What’s even more newsworthy than the fact that, last week, Sen. Kirsten Gillibrand (D-N.Y.) and Rep. Rose DeLauro (D-Conn.) reintroduced the Family and Medical Insurance Leave (FAMILY) Act — which would provide workers with up to 12 weeks of partial income while taking family leave — is that Republican politicians have begun supporting paid leave.
In particular, Sen. Marco Rubio (R-Fla.) and Rep. Ann Wagner (R-Mo.) have been developing a plan that would allow workers to fund parental leave with their Social Security benefits.
Why? And what does that mean for the future of family leave? Let’s take a look.
Gillibrand has introduced the FAMILY Act in each congressional session since 2013. If enacted, the bill would institute a kind of family leave insurance, structured much like unemployment insurance. Eligible workers could earn 66 percent of their monthly wages (capped at $4,000) for up to 12 weeks of leave to care for a new child, a serious health condition of their own or of a family member, and for a limited set of other situations involving military service members. The funds would come from employee and employer payroll contributions of two-tenths of 1 percent, or approximately $2.00 per week for a typical worker. All Democrats currently running for president are co-sponsoring the bill.
But Republicans increasingly support some form of family leave as well. Previous Republican bills have generally offered employers tax breaks if they will voluntarily provide paid family leave. But only 16 percent of American employees currently receive paid leave through their employers. Rubio’s plan would expand that to far more workers.
Like Gillibrand, Rubio has also been proposing paid family leave for several years. In 2015, Rubio became the first Republican presidential candidate to come out in favor of paid family leave, proposing a 25 percent tax credit for businesses that offered at least four weeks of paid leave.
Since then, far more Republican politicians have publicly stated their support for paid leave. During the 2016 campaign, Donald Trump proposed six weeks of paid maternity leave funded through the current unemployment insurance system. He also brought it up in his latest State of the Union address. And last week, several Senate Republicans, including Rubio, Bill Cassidy of Louisiana, Joni Ernst of Iowa, and Mike Lee of Utah met with Ivanka Trump to discuss ways to expand access to paid leave in the United States.
According to a 2018 survey, 84 percent of registered voters support “a comprehensive national paid family and medical leave policy that covers all people who work.” This includes 94 percent of Democrats, 83 percent of independents, and 74 percent of Republicans.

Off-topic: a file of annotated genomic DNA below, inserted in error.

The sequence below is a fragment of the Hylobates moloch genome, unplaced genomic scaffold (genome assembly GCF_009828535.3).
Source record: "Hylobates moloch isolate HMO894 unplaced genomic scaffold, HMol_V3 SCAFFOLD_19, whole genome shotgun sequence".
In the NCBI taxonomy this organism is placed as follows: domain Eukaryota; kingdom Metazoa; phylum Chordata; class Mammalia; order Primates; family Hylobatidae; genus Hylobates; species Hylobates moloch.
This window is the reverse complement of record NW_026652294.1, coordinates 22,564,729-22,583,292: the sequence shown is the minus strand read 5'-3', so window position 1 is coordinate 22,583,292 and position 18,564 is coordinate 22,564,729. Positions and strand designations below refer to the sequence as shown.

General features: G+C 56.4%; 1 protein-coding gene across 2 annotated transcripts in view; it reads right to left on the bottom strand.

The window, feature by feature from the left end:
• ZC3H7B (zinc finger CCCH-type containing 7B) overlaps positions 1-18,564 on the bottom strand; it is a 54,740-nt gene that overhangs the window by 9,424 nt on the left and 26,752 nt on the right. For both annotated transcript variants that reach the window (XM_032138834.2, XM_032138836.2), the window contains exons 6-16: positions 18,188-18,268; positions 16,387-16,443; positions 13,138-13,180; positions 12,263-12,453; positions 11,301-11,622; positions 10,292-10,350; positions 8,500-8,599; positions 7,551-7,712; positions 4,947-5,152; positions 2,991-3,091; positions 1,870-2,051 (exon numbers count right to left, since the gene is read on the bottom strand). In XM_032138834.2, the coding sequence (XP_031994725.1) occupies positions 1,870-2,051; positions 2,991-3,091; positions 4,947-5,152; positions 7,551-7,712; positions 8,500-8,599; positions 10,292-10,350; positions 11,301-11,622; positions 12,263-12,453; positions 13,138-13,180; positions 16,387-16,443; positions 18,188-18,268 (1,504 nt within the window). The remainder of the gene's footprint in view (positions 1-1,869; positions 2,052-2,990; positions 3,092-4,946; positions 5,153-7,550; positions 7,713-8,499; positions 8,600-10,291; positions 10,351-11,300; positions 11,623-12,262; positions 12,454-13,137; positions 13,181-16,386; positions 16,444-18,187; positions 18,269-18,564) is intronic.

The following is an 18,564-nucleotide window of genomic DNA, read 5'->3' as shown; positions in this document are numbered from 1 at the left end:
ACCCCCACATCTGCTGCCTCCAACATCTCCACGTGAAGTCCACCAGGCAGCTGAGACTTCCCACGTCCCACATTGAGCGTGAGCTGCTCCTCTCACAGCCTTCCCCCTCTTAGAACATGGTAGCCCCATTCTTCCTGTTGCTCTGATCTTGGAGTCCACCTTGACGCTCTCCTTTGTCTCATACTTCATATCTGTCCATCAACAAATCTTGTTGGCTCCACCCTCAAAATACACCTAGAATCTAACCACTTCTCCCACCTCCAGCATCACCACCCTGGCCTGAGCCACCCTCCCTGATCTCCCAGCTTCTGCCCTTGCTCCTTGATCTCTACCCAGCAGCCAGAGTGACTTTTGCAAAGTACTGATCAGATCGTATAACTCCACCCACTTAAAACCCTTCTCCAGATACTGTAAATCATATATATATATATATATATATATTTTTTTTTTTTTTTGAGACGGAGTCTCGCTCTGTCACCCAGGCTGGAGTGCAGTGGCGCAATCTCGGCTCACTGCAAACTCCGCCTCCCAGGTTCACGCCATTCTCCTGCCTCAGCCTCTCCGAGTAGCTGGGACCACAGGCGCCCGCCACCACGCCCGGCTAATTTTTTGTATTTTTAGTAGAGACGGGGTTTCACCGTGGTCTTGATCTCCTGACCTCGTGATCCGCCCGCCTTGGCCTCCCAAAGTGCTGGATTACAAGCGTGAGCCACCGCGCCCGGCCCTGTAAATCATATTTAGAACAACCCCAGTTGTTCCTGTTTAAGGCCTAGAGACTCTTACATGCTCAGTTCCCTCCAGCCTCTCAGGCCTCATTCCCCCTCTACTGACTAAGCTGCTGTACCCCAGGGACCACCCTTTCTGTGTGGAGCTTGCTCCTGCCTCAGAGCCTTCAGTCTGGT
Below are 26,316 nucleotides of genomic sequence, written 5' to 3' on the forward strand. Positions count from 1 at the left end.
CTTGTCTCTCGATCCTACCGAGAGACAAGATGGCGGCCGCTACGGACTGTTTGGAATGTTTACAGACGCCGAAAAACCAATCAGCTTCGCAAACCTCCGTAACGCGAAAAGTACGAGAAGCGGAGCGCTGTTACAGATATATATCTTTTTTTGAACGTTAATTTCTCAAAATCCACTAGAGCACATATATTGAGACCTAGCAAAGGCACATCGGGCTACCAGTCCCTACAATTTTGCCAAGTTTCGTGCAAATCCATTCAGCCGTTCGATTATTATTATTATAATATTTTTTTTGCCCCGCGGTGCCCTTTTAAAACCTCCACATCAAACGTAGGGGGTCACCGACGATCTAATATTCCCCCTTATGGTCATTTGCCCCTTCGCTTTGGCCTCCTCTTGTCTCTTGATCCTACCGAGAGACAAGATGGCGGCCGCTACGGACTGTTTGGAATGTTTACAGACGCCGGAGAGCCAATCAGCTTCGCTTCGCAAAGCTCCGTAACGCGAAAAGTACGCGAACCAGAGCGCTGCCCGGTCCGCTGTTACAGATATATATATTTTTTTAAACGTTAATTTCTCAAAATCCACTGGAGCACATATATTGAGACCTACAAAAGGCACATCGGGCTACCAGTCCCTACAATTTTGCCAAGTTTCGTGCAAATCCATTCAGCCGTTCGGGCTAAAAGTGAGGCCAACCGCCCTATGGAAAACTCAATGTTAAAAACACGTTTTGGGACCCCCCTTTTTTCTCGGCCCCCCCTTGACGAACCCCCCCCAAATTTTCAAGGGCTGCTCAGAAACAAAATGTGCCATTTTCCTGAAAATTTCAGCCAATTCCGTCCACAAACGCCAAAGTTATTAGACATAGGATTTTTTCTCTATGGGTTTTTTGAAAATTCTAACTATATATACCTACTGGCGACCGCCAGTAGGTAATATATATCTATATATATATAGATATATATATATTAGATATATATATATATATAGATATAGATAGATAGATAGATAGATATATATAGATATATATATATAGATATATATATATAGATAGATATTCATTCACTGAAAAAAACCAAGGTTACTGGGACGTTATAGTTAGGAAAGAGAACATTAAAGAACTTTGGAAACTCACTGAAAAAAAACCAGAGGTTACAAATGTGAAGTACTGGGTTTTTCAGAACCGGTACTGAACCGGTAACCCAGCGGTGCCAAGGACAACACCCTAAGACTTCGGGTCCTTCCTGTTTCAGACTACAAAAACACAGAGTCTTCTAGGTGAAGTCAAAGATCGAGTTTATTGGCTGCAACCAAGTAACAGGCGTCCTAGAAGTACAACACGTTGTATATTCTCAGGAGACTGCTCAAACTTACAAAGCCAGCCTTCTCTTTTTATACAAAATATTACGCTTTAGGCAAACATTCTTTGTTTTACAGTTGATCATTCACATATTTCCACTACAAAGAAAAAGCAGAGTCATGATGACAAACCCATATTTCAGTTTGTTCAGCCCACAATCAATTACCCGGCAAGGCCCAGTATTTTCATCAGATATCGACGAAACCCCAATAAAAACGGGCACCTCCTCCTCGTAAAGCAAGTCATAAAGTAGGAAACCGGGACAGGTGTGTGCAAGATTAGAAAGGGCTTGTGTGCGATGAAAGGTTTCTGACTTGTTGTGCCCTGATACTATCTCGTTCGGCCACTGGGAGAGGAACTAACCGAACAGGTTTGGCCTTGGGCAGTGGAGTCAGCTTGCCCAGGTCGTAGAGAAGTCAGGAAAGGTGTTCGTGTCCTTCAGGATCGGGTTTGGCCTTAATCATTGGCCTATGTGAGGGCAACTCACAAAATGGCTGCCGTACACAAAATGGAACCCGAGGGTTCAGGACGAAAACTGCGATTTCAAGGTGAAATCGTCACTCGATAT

Paid family leave resonates with voters: 70 percent of voters — including 58 percent of Republicans — said they were more likely to vote for “a 2018 congressional candidate who publicly supports a national paid family and medical leave policy.”
Republicans may also be trying to close the yawning gender gap in the U.S. electorate, as women become increasingly more likely than men to vote for Democrats. Paid family leave is often touted as a women’s issue, so Republicans may be trying to narrow the gap by tackling the issue, as Trump did in 2016. Trump says his oldest daughter influenced him to adopt the issue on the campaign trail. More than two years later, Ivanka Trump continues to meet with Republican lawmakers to push for legislation.
The United States remains the only industrialized country in the world that does not guarantee any type of paid family leave at the national level. Six states and Washington, D.C., have adopted their own paid leave laws, which may have served as models for the FAMILY Act. So what chances do the current proposals have? Republican lawmakers generally oppose legislation that increases taxes or puts a government mandate on employers. Since the FAMILY Act would do both, the GOP-controlled Senate is unlikely to pass Gillibrand’s bill, even if it gets through the House.
Meanwhile, Democrats are unlikely to back Rubio’s policy, which focuses only on parental leave. Almost three-quarters of workers who take unpaid leave under the 1993 Family and Medical Leave Act (FMLA) cite their own serious health condition or the need to care for a family member with a serious injury or illness as the reason — and so Democrats want to ensure that all those are covered as well. Further, they are wary of any policy that requires workers to borrow against retirement funds, as Rubio’s does. Gillibrand argues that workers should not have to make a “false choice” between caring for their children or their health and caring for themselves in retirement. And so even if the Senate passes Rubio’s bill, the House almost certainly will not.
In other words, it’s highly unlikely that the 116th Congress will enact paid family leave. But the fact that both parties are now introducing legislation on the issue reveals that a once-marginal issue has gone mainstream.
Megan A. Sholar is a lecturer in the Interdisciplinary Honors Program at Loyola University Chicago and author of “Getting Paid While Taking Time: The Women’s Movement and the Development of Paid Family Leave Policies in the United States” (Temple University Press, 2016).